Running a negative split race requires being disciplined in the first half of the race in order to make sure you have enough gas in the tank to finish the race strong.
And sometimes that means purposefully starting the race a bit slower than your goal pace and trusting that you’ll be able to make up the time at the end of the race.
If your training has gone well, you will likely be able to trim the time in the end. But it takes a certain amount of confidence in being able to go out there slower than you want to be at the end of the race.
How do you make sure you’re able to mix in the different types of runs in a week?
Remember, you don’t need to do everything each week. This is especially true in terms of the higher intensity workouts.
Keep your long run and easy runs on the schedule week to week, and then mix in some different harder workouts on occasion.
That may mean you’re mixing in a different one every week. Maybe every couple of weeks.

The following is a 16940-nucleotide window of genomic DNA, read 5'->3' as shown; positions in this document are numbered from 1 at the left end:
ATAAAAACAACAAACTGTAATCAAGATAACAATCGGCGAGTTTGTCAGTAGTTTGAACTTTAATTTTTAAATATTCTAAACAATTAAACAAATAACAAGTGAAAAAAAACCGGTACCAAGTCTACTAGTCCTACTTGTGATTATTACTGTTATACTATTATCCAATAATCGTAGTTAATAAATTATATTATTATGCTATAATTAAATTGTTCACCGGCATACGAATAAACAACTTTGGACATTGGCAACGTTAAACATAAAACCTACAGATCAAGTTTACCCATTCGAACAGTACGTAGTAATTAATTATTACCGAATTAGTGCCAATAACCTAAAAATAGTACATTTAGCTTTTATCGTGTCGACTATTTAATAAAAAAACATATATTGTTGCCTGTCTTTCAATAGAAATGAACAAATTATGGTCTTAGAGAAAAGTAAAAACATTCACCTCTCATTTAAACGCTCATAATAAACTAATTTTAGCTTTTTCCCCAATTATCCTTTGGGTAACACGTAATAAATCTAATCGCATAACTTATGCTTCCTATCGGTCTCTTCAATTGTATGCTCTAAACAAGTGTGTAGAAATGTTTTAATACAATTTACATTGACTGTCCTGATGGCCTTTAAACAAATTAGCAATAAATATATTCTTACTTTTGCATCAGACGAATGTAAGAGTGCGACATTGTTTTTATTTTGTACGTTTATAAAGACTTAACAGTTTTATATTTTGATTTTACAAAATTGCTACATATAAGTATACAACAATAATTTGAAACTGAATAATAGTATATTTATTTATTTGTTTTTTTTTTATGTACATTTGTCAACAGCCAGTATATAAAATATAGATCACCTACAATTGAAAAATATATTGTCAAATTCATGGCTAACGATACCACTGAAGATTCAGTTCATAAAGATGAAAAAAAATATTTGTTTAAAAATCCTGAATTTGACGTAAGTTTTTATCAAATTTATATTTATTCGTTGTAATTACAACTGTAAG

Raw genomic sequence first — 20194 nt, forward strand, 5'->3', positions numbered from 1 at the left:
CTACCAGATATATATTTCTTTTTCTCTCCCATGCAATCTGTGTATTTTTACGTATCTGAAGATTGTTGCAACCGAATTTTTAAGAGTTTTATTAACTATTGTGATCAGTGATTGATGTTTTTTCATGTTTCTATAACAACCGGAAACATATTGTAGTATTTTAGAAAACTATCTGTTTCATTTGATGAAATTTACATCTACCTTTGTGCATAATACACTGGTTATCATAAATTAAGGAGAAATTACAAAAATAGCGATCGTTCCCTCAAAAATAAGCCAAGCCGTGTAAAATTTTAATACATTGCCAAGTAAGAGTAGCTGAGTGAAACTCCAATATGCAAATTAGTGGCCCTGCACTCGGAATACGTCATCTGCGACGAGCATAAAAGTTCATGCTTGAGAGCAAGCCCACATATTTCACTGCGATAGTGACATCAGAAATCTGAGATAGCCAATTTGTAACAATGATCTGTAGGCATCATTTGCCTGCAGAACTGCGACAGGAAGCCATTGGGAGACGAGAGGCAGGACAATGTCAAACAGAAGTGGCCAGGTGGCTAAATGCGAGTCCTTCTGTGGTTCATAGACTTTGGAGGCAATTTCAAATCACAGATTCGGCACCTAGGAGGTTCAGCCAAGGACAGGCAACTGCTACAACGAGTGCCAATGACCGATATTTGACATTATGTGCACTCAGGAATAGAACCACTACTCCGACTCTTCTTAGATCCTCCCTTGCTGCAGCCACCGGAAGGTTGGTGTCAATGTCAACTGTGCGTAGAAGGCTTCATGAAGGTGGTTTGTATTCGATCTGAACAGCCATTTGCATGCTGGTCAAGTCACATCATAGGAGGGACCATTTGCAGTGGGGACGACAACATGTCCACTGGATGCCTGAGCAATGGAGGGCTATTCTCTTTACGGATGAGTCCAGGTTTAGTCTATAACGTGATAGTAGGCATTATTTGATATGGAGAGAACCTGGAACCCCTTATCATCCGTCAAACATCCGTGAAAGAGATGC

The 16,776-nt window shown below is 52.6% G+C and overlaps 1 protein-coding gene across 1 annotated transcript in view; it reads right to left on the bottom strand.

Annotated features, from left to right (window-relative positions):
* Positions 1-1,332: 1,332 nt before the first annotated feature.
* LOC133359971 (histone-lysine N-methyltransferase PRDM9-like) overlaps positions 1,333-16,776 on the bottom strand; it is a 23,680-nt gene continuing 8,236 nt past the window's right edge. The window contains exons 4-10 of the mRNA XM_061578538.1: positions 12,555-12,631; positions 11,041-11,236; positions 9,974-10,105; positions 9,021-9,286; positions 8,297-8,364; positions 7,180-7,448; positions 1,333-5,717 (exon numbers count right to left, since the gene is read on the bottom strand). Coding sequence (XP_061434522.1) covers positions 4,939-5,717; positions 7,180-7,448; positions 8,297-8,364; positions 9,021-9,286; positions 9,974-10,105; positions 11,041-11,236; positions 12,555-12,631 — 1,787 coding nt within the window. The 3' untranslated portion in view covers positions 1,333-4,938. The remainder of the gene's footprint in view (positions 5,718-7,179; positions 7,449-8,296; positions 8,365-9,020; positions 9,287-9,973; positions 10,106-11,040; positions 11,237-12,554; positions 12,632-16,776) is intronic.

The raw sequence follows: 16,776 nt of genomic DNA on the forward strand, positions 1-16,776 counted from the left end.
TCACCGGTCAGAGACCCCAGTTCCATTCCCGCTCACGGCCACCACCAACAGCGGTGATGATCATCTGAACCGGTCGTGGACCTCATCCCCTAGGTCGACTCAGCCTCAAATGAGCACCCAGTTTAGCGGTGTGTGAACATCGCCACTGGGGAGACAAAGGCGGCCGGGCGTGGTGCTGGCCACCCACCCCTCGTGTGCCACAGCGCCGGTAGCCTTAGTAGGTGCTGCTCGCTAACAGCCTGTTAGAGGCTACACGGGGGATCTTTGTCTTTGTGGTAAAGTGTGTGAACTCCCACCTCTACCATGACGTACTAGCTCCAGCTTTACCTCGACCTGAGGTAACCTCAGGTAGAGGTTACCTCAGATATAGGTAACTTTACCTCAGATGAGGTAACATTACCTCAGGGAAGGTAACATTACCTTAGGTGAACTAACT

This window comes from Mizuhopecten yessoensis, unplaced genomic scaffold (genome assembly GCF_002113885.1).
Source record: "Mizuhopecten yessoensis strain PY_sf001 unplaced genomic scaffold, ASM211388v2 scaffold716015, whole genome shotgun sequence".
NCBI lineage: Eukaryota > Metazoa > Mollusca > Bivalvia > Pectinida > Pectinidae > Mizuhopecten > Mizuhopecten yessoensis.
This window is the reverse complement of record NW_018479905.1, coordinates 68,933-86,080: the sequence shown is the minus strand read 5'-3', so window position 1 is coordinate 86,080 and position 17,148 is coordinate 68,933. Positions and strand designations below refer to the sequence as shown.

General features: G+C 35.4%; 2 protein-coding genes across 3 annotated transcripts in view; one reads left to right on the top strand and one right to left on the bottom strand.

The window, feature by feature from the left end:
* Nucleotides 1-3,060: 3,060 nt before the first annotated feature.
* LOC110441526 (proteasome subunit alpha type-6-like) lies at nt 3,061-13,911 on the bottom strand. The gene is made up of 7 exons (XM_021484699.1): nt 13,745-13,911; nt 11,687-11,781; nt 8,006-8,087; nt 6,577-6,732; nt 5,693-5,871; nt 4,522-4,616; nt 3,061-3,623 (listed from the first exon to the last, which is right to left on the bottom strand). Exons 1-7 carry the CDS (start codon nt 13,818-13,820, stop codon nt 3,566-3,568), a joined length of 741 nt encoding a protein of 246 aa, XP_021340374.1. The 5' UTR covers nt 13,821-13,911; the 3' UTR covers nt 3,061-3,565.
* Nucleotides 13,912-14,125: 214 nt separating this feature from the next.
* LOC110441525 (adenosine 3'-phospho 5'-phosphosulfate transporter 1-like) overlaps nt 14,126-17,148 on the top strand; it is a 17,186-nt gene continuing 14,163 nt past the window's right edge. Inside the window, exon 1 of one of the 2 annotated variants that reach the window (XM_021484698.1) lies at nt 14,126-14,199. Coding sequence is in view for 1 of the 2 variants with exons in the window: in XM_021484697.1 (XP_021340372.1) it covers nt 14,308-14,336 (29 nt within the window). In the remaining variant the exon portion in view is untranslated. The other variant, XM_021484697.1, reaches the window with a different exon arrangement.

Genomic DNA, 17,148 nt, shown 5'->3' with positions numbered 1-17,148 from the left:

But don’t feel like you need to do everything all in the same week.
Because you don’t.
How slow should you really run your long runs during marathon training?
As slow as possible?
Unless you’re doing some sort of long-run “workout,” pace isn’t as important as the time on your feet.
As a heart rate guy myself, it’s all about how hard my body is working.
So I’ll usually start my long runs at a pretty decent clip, but as I get more fatigued I have to slow down to maintain my HR.
And sometimes that means I’m walking more than I’m running near the end of a run.
And I’m 100% ok with that.
What does Adi think of you and Beks running?
Time will tell.
Hopefully, she thinks that running/being healthy is normal, and as she gets older she finds ways to stay active that she enjoys.
If that’s running, that would be awesome.
If it’s not, no worries.
At this point, she’s a pretty good runner for four years old. But we will see what the future holds.
Who benefits most from HR training?
Anyone that wants to improve their endurance.
HR training helps you build your engine so your run more efficiently at the same level of exertion.
The better you get on that front, the stronger you’re going to be at the end of a longer race because you haven’t been working as hard since the gun went off as you would have been had you not been as efficient.
Based on the science and my experience, I can’t think of any type of runner that can’t/wouldn’t improve from some disciplined HR training.
The thing is, not a lot of runners are willing to be disciplined enough to see success.
There we have it, folks.
Another month, another Q&A episode of the show.